The wave has broken and rolled back, finally: Up is the first film by Pixar studios in three years that does not fundamentally redefine what animated cinema is capable of achieving in the hands of modern filmmaking's greatest collection of geniuses. It is merely an example of what modern filmmaking's greatest collection of geniuses are capable of doing when they settle down to make a movie using all the skills they've accumulated over the years, and make it as a good a movie as they possibly can, and for right now, let epochal paradigm shifts tend to themselves for a while. It is thus a massive disappointment and unworthy of the Pixar name.

3/10

Okay, that's a slight lie. It's no Ratatouille or WALLΒ·E, but that's an obscene standard to hold any movie to. And compared to the rest of Pixar's output - a tradition of quality that has led just about every human being with the ability to form complete sentences about motion pictures to declare the studio the Most Consistently Brilliant Creator of Art and Entertainment in the World - Up stacks up terrifically well. The new film, written by Pixar workhorse Bob Peterson, who co-directed (whatever that means) under Pete Docter (whose other feature was Monsters, Inc.), is a sweet and gentle fable about an old man who comes to know the pain of losing the woman who has been his constant companion throughout all his life; who thereupon determines to complete the great adventure they never found time to pursue during her life; who is confronted at every turn with signs both obvious and subtle that his old way of living has gone and shall not return; and who finds a reason to continue on in the form of a guileless child whose unthinking good cheer reminds that old man that there is beauty in the simple fact of humanity. Yeah, so just another cartoon romp for the kids.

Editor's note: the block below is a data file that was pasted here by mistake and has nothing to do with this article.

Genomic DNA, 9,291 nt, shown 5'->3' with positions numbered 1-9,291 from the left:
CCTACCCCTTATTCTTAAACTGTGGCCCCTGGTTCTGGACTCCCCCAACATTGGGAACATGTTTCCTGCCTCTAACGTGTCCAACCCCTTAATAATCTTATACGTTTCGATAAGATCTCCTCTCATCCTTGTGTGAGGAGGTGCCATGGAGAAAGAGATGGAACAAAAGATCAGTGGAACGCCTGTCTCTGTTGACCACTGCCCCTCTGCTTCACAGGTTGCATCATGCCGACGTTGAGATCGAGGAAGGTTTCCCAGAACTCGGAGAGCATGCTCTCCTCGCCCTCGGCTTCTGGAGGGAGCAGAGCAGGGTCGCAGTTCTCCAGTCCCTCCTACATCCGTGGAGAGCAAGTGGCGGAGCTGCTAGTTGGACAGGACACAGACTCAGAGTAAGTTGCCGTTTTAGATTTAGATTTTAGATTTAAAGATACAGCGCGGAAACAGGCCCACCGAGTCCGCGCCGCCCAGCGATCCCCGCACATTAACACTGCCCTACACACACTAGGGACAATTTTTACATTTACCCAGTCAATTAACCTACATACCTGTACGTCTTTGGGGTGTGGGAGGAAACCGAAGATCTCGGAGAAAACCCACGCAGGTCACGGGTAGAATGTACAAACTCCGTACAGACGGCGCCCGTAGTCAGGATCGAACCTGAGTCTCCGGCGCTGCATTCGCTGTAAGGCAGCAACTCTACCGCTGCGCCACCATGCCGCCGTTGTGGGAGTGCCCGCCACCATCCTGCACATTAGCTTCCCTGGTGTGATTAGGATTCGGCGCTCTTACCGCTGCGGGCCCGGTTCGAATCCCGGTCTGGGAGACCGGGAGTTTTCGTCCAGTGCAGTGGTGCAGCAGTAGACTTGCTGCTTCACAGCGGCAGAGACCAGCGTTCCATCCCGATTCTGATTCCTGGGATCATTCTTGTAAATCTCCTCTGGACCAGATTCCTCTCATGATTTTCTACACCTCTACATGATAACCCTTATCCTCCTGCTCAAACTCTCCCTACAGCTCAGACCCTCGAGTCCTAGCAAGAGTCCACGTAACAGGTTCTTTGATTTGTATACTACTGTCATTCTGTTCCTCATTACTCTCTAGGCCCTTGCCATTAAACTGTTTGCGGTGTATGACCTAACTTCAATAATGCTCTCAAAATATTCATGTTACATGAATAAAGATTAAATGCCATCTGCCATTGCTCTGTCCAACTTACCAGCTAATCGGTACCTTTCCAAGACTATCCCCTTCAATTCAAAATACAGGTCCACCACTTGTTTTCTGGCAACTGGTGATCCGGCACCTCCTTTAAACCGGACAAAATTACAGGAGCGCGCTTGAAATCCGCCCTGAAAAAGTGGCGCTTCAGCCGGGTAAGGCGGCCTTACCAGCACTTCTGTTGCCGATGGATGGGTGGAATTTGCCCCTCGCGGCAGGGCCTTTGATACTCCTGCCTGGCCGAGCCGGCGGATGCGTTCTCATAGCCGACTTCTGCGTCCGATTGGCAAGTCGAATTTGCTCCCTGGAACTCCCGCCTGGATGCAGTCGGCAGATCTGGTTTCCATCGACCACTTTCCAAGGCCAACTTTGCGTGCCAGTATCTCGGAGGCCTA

But that's the damned thing about Up: it glances in the direction of greater melancholy than just about any of the studio's previous films (though Toy Story 2 is certainly a work of deep existential terror), but that doesn't keep it from being staggeringly funny, and yes, a great children's movie in the best way: a simple story, beautiful colors, appealing characters rendered in a soft, toonlike way, and it never so much as thinks of talking down to the audience, or assuming that the kids in the theater will be so restless to watch a septuagenarian widower that the only way to keep them watching is a panoply of noisy comic relief characters and fart jokes. This is not a new truth about Pixar, of course. Everyone knows by now that their movies hit an uncanny sweet spot of adult seriousness and childish fancy; if perhaps that balance has trended a bit towards the adult side of things, Up restores things firmly to the camp where there's something for the grown-ups, something for their kids, and it's not always easy or necessary to figure out the exact point where one becomes the other.

The film tells the story of Carl Fredrickson (voiced by Ed Asner), whose long-deferred journey to the fabled Paradise Falls in South America is finally started one day after the death of his loving wife Ellie with the aid of what seems to be thousands of helium balloons poking out of his chimney, lifting his very house of the ground where he'd been threatened with removal for standing in the way of Progress, in the form of a retail development. Along for the ride, altogether by chance, is Russell (Jordan Nagai), a Wilderness Explorer whose gung-ho enthusiasm for helping the old man and earning his last merit badge is a cover for some unexpectedly deep-seated pain and longing for some affection and human contact of his own. The two voyagers make it South America in short order; the real adventure begins when they trek across a stony plateau and jungle, running across a giant, chocolate-eating bird, a dog named Dug with a collar that lets him speak in English (and the voice of writer and co-director Peterson) without, unfortunately, giving him the requisite intelligence to have anything worth saying. And there's more than that, a great deal more; but Up is a movie that knows very well that the best thing is the trip from here to there, and giving away the details of that trip would therefore be the worst thing I could possibly do.